Guess what? People may, indeed, kill people, but guns kill people, too (thank you, National Rifle Association, for the stupid slogan that inspired this sentence). Just ask anyone who’s been shot. Oh, wait, many of them don’t survive.
Among those who have is former Arizona Congresswoman Gabby Giffords, subject of the latest documentary, Gabby Giffords Won’t Back Down, from the incredibly prolific duo Julie Cohen and Betsy West (Julia). Featuring extensive footage of Giffords and her loved ones—much of it filmed by her husband, former astronaut and current Arizona Senator Mark Kelly—plus interviews with the likes of former U.S. President Barack Obama, Connecticut Senator Chris Murphy, Giffords’ doctor and therapists, and others, the film showcases a resilient woman who will not, indeed, back down. She’s here to stay, and she’s pushing for reform.
Some of this is hard to watch. Whenever we cut from videos of Giffords in her younger years as a vibrant go-getter to images of her in the hospital, learning to speak again and overcome aphasia, it’s a painful reminder of all that was lost on January 8, 2011, at a Safeway in Tucson. That morning, Giffords and staff were setting up for one of a series of “Congress on Your Corner” events when a disturbed young man (not to be named here, though he is in the movie) showed up with a semiautomatic and opened fire, hitting 18 people and killing 6, among them a federal judge and a 9-year-old girl. Both a person and a gun, or a person with a gun, did that.
I had no sense that this was the first mass shooting of Obama’s tenure, since so many were still to come. After each one, there is great talk of legislative efforts, followed by Democratic proposals and Republican obstruction. Seemingly owned by the National Rifle Association (NRA), these right-wing lawmakers respond to every single attack in the same way: the best solution to a bad guy with a gun is a good guy with a gun (that gem is courtesy of NRA CEO Wayne LaPierre). So, we have a gun problem, what do we do? Throw more guns into the mix! That always works…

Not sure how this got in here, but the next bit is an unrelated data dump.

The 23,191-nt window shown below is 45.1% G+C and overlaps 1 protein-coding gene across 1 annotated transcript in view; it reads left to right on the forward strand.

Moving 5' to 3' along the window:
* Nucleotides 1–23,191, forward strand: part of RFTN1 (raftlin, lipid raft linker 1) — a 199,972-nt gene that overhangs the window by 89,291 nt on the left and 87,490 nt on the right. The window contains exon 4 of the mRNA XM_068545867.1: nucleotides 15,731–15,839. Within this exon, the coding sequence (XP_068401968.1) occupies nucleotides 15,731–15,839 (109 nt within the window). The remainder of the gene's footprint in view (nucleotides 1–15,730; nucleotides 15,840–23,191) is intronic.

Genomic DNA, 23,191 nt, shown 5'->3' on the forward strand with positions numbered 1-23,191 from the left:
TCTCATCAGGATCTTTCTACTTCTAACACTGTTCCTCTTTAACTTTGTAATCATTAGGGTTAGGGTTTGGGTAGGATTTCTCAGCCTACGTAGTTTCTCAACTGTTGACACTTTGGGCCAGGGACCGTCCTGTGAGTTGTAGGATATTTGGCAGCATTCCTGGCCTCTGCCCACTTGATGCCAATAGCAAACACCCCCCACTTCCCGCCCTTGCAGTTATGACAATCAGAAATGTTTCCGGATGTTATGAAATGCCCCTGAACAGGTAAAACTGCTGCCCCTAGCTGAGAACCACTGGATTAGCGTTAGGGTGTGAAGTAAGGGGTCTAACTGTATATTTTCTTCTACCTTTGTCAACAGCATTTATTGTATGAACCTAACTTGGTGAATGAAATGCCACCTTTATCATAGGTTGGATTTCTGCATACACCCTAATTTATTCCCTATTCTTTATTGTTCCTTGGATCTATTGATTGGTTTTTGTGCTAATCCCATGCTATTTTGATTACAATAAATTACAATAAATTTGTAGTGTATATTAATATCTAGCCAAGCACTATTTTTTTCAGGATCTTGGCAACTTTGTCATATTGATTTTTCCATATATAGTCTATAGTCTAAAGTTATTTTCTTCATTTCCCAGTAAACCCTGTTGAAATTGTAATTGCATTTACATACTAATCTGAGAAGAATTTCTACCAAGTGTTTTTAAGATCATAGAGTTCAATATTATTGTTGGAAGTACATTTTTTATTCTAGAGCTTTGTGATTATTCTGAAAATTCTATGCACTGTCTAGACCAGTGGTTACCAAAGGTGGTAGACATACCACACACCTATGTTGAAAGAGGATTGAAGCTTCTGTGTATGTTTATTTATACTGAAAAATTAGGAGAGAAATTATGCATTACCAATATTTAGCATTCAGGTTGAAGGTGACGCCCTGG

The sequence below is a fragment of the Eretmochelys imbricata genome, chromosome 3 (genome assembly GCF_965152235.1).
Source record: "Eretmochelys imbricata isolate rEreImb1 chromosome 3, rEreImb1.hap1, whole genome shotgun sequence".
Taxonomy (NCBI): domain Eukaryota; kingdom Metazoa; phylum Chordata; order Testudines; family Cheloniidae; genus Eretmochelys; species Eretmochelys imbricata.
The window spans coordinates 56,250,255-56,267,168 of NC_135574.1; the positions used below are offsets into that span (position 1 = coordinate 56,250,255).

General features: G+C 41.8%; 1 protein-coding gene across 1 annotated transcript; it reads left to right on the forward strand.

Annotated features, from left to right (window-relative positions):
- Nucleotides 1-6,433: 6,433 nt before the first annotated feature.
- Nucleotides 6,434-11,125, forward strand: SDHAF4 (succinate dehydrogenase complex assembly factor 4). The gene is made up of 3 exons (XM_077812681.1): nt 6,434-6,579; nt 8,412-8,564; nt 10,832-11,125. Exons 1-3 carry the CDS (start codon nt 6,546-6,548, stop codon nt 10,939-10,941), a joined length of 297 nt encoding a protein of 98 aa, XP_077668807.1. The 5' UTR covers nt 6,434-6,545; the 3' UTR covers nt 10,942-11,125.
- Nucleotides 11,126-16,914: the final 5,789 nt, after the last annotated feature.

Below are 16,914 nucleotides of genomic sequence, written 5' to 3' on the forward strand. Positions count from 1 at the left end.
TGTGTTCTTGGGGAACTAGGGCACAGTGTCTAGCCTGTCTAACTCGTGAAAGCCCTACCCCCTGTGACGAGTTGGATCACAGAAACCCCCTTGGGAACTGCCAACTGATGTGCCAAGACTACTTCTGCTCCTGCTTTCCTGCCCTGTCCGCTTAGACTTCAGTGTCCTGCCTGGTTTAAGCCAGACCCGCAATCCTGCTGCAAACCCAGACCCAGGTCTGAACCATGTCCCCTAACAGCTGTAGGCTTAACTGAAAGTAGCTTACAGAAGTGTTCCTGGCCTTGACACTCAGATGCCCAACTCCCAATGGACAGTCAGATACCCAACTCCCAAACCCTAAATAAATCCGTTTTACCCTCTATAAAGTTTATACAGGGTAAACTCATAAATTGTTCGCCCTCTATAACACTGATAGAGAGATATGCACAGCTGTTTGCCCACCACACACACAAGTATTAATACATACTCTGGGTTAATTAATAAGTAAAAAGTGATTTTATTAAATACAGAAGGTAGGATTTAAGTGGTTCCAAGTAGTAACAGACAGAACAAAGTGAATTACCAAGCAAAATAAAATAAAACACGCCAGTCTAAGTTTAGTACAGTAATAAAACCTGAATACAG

Meanwhile, Giffords slowly improves, thanks to some good medical care and the love of Kelly. Once up and about, and with the ability to express herself returned (to a degree), she founds her own organization to counter the NRA’s might. Interestingly, as we see here, that same group was brought up in the campaign debates between Kelly and his Republican opponent Martha McSally, who called it a “radical left organization.” To which his response was, “You mean the one founded by my wife, who was shot, to counter gun violence.” And we see who won that race. Plus, the Gifford-Kelly clan owns guns and uses them. Hardly that radical.
So perhaps there is some hope for the future, despite the great American carnage that refuses to move the NRA or the GOP one step closer to change. Certainly, seeing the strength of someone like Giffords in the face of overwhelming odds (the bullet smashed through her skull and entered the brain!) should inspire us all. If that’s not a compelling reason to catch the flick, I don’t know what is.
– Christopher Llewellyn Reed (@ChrisReedFilm)
2022 SXSW Film Festival; Julie Cohen, Betsy West; Gabby Giffords Won’t Back Down documentary movie review